Center for Immigration Studies

Who We Are The Center for Immigration Studies is an independent, non-partisan, non-profit, research organization. Since our founding in 1985, we have pursued a single mission – providing immigration policymakers, the academic community, news media, and concerned citizens with reliable information about the social, economic, environmental, security, and fiscal consequences of legal and illegal immigration into the United States. The Center is governed by a diverse board of directors that has included active and retired university professors, civil rights leaders, and former government officials. Our research and analysis has been funded by contributions and grants from dozens of private foundations, from the U.S. Census Bureau and Justice Department, and from hundreds of generous individual donors. Our board, our staff, our researchers, and our contributor base are not predominantly "liberal" or predominantly "conservative." Instead, we believe in common that debates about immigration policy that are well-informed and grounded in objective data will lead to better immigration policies. The data collected by the Center during the past quarter-century has led many of our researchers to conclude that current, high levels of immigration are making it harder to achieve such important national objectives as better public schools, a cleaner environment, homeland security, and a living wage for every native-born and immigrant worker. These data may support criticism of US immigration policies, but they do not justify ill feelings toward our immigrant community. In fact, many of us at the Center are animated by a "low-immigration, pro-immigrant" vision of an America that admits fewer immigrants but affords a warmer welcome for those who are admitted.

Immigrant Gains and Native Losses In the Job Market, 2000 to 2013

Steven A. Camarota, and Karen Zeigler
July 9, 2013

In this Backgrounder at CIS, the authors note that while jobs are always being created and lost, and the number of workers rises and falls with the economy, a new analysis of government data shows

The Life of Julia, Amnesty Applicant

June 20, 2013

In May 2012, the Obama re-election campaign released a slideshow titled, "The Life of Julia" which promoted the idea that government programs and President Obama's agenda items were critical to the

Liberal Voices on Immigration and U.S. Workers

June 25, 2013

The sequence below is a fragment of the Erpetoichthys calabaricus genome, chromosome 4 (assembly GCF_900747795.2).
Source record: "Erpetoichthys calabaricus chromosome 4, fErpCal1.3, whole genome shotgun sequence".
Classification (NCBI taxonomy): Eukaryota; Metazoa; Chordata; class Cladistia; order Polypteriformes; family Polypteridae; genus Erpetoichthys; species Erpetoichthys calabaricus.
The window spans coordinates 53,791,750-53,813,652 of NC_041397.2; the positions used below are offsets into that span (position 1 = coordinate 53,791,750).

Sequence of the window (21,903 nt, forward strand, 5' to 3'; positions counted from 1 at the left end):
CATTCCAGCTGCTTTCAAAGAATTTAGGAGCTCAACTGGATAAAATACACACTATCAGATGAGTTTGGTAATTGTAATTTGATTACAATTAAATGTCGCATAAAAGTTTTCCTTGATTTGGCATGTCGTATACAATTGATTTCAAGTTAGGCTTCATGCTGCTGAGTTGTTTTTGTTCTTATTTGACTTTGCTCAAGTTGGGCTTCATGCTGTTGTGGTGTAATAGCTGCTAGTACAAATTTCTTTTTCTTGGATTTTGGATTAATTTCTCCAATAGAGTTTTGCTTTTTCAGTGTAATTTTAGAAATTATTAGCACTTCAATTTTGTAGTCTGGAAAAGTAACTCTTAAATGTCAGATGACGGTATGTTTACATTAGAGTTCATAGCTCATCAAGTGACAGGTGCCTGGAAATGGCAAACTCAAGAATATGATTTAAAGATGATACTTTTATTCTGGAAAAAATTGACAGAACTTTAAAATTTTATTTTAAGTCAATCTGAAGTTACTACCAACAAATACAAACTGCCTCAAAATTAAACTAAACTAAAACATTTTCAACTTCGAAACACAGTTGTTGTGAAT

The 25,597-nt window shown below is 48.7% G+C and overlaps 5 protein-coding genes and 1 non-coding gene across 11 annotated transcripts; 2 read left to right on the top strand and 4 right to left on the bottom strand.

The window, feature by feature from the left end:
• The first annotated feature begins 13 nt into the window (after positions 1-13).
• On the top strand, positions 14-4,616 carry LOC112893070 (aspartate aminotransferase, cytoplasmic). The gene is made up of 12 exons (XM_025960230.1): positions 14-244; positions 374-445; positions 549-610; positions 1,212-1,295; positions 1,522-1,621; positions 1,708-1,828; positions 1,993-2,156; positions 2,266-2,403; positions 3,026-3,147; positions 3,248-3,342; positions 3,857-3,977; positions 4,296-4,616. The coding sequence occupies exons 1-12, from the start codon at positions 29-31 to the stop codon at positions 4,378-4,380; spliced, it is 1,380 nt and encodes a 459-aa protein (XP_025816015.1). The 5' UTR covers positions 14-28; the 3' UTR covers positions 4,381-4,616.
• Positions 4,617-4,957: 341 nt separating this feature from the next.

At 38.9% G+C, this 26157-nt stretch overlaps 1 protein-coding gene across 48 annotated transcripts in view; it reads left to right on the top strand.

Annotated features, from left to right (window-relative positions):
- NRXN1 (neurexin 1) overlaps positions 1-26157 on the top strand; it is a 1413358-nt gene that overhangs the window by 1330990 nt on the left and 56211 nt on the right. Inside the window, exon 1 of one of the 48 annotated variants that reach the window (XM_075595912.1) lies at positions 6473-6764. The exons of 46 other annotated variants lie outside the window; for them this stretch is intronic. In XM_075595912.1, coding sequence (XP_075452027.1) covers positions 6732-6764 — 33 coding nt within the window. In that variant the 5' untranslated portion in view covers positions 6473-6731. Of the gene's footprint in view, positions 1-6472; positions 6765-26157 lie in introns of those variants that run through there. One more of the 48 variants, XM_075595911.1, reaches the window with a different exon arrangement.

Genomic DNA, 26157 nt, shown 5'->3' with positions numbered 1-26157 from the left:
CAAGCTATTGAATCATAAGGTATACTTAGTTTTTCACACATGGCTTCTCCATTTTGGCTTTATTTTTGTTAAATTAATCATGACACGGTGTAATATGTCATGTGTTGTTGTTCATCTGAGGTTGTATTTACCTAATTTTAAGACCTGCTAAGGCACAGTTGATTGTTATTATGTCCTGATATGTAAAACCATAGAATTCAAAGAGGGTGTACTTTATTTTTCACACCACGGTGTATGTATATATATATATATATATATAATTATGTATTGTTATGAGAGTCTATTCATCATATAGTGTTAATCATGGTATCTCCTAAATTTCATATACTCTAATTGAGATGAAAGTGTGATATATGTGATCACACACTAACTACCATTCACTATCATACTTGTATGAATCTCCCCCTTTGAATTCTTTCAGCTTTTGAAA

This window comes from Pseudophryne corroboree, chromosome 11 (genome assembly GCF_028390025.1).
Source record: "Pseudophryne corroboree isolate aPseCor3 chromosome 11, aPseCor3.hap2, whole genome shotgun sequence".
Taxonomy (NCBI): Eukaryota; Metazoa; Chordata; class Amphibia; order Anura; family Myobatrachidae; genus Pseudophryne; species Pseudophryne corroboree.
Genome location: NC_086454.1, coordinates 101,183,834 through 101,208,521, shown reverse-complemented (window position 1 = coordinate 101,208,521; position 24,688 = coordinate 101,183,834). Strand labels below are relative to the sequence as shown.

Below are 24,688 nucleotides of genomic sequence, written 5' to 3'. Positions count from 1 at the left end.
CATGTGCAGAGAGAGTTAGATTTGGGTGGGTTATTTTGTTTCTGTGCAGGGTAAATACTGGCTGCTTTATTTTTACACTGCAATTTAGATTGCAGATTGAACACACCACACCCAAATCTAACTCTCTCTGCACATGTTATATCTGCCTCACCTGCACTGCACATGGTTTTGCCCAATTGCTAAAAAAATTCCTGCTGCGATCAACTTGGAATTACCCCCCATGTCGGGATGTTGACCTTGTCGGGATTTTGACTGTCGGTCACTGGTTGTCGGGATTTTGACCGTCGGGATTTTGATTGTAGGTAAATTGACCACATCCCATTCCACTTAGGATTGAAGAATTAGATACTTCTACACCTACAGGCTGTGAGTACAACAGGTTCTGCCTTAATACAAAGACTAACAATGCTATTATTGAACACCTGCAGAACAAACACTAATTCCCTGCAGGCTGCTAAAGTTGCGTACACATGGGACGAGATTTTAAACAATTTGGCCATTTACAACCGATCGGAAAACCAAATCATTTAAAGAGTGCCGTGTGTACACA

In this interview by CIS, the organization reveals two interviews highlighting liberal voices concerned about immigration’s impact on the American worker and income inequality.

CBO Projects the Gang of Eight Bill Fails to Stop Illegal Immigration

June 19, 2013

In this policy report from CIS, the argument is made that, the central purpose of the Schumer-Rubio bill (S.744) is to reduce future illegal immigration. In fact, Sen.

The Coming Conflict Over Asylum: Does America Need a New Asylum Policy

Don Barnett
March 1, 2002

In this Backgrounder, Don Barnett aserts that asylum remains one of the least understood policy issues in America today.

Get Tight: Now More than Ever, Immigration Should be Curtailed

Mark Krikorian
March 25, 2002

This op-ed originally in National Review, states that since Sept. 11, a new consensus appears to have developed on the need for tighter immigration enforcement and border controls.

Giving Cover to Illegal Aliens: IRS Tax ID Numbers Subvert Immigration Law

Marti Dinerstein
October 1, 2002

In this Backgrounder, the author asserts that through its issuance of Individual Tax Identification Numbers (ITINs), the Internal Revenue Service (IRS) appears to be blind or indifferent to the rea

Outsmarting Smart Growth: Population Growth, Immigration, and the Problem of Sprawl

Steven A. Camarota, Roy Beck, and Leon Kolankiewicz
August 1, 2003

In this Backgrounder, which received much public and news attention, the authors write that To date, almost all efforts to combat sprawl have focused on Smart Growth strategies, which primari

RICO: A New Tool for Immigration Law Enforcement

Micah King
August 1, 2003

In this Backgrounder, Micah King writes that Olivia Mendoza is an agricultural worker in Washington state’s fruit industry, and, while the fruit business in Washington is a billion-dollar-per-

Promise Unfulfilled: Why Didn’t Collective Bargaining Transform California’s Farm Labor Market?

Philip Martin
January 4, 2004
In this Backgrounder, the author examines California's attempt to unionize farm labor.
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